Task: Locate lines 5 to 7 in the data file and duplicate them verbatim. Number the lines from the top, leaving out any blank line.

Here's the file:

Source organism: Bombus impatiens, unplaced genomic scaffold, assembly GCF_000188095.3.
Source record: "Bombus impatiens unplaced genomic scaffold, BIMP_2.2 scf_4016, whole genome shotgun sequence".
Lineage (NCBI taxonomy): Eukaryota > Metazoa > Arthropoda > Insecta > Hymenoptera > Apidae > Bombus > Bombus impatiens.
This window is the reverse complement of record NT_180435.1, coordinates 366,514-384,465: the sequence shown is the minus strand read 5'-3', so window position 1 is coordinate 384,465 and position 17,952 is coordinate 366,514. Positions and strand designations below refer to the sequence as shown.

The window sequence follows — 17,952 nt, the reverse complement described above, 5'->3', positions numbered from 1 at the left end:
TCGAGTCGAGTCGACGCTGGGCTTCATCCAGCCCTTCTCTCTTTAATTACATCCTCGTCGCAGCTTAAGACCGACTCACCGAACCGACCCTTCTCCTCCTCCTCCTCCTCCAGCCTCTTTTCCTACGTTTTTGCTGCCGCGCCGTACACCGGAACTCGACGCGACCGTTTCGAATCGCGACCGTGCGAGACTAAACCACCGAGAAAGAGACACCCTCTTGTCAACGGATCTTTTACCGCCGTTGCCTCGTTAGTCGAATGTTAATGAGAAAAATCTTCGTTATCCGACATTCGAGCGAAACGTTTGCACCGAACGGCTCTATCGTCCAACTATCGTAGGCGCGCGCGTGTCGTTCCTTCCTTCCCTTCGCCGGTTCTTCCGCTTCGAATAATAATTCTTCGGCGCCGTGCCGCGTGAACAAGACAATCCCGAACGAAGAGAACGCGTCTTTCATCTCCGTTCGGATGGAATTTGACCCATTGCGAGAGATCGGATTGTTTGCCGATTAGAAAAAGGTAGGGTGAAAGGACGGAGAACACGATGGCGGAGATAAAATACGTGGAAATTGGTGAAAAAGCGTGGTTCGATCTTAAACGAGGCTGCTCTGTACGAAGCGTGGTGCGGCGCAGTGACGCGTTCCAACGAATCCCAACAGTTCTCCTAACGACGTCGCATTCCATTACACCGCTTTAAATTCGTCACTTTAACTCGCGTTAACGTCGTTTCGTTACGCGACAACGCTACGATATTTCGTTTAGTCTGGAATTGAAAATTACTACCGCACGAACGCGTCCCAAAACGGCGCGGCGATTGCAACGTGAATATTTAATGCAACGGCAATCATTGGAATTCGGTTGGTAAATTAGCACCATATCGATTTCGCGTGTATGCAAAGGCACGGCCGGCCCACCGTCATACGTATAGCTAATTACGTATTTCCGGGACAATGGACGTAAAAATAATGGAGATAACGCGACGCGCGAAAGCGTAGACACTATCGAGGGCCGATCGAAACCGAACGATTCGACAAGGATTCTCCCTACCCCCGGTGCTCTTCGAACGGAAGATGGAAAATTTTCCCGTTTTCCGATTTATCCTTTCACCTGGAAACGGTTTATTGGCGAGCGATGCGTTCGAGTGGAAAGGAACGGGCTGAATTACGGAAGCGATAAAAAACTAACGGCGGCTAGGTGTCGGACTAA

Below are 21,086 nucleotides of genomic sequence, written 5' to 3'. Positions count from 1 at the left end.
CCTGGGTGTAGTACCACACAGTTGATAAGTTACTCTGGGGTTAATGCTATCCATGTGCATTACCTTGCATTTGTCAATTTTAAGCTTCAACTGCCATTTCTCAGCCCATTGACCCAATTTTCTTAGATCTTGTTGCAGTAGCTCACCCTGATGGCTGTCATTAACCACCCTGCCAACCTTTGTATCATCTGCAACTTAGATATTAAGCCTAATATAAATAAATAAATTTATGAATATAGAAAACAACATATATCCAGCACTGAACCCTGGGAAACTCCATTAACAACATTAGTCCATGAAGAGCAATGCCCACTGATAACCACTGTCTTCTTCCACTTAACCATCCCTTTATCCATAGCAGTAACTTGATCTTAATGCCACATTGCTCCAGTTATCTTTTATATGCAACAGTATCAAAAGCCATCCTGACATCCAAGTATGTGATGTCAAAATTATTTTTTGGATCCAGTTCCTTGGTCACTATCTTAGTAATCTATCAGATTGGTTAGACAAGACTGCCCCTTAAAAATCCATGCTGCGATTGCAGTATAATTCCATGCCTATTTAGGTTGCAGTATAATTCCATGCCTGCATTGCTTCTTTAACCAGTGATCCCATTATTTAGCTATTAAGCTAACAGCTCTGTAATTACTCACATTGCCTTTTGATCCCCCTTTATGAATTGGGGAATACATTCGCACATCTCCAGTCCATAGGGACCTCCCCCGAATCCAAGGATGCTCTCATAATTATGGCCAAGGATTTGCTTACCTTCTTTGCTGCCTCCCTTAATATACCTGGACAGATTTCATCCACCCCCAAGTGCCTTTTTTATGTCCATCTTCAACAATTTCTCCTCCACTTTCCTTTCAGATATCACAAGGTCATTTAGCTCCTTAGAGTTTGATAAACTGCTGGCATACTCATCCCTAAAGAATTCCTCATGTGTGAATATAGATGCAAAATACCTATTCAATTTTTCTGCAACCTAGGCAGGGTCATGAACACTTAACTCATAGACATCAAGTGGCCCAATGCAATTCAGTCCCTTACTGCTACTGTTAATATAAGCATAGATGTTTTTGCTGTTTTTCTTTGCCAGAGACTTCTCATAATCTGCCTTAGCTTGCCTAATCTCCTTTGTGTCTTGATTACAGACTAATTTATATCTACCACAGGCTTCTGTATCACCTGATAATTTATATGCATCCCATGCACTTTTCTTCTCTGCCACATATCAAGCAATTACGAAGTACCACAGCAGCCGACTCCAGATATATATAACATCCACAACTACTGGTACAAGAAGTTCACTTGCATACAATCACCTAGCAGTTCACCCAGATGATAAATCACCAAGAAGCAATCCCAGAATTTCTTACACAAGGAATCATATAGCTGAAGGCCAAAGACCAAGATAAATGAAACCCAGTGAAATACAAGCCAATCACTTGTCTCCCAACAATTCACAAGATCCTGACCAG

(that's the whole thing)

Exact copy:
The window sequence follows — 17,952 nt, the reverse complement described above, 5'->3', positions numbered from 1 at the left end:
TCGAGTCGAGTCGACGCTGGGCTTCATCCAGCCCTTCTCTCTTTAATTACATCCTCGTCGCAGCTTAAGACCGACTCACCGAACCGACCCTTCTCCTCCTCCTCCTCCTCCAGCCTCTTTTCCTACGTTTTTGCTGCCGCGCCGTACACCGGAACTCGACGCGACCGTTTCGAATCGCGACCGTGCGAGACTAAACCACCGAGAAAGAGACACCCTCTTGTCAACGGATCTTTTACCGCCGTTGCCTCGTTAGTCGAATGTTAATGAGAAAAATCTTCGTTATCCGACATTCGAGCGAAACGTTTGCACCGAACGGCTCTATCGTCCAACTATCGTAGGCGCGCGCGTGTCGTTCCTTCCTTCCCTTCGCCGGTTCTTCCGCTTCGAATAATAATTCTTCGGCGCCGTGCCGCGTGAACAAGACAATCCCGAACGAAGAGAACGCGTCTTTCATCTCCGTTCGGATGGAATTTGACCCATTGCGAGAGATCGGATTGTTTGCCGATTAGAAAAAGGTAGGGTGAAAGGACGGAGAACACGATGGCGGAGATAAAATACGTGGAAATTGGTGAAAAAGCGTGGTTCGATCTTAAACGAGGCTGCTCTGTACGAAGCGTGGTGCGGCGCAGTGACGCGTTCCAACGAATCCCAACAGTTCTCCTAACGACGTCGCATTCCATTACACCGCTTTAAATTCGTCACTTTAACTCGCGTTAACGTCGTTTCGTTACGCGACAACGCTACGATATTTCGTTTAGTCTGGAATTGAAAATTACTACCGCACGAACGCGTCCCAAAACGGCGCGGCGATTGCAACGTGAATATTTAATGCAACGGCAATCATTGGAATTCGGTTGGTAAATTAGCACCATATCGATTTCGCGTGTATGCAAAGGCACGGCCGGCCCACCGTCATACGTATAGCTAATTACGTATTTCCGGGACAATGGACGTAAAAATAATGGAGATAACGCGACGCGCGAAAGCGTAGACACTATCGAGGGCCGATCGAAACCGAACGATTCGACAAGGATTCTCCCTACCCCCGGTGCTCTTCGAACGGAAGATGGAAAATTTTCCCGTTTTCCGATTTATCCTTTCACCTGGAAACGGTTTATTGGCGAGCGATGCGTTCGAGTGGAAAGGAACGGGCTGAATTACGGAAGCGATAAAAAACTAACGGCGGCTAGGTGTCGGACTAA

Below are 21,086 nucleotides of genomic sequence, written 5' to 3'. Positions count from 1 at the left end.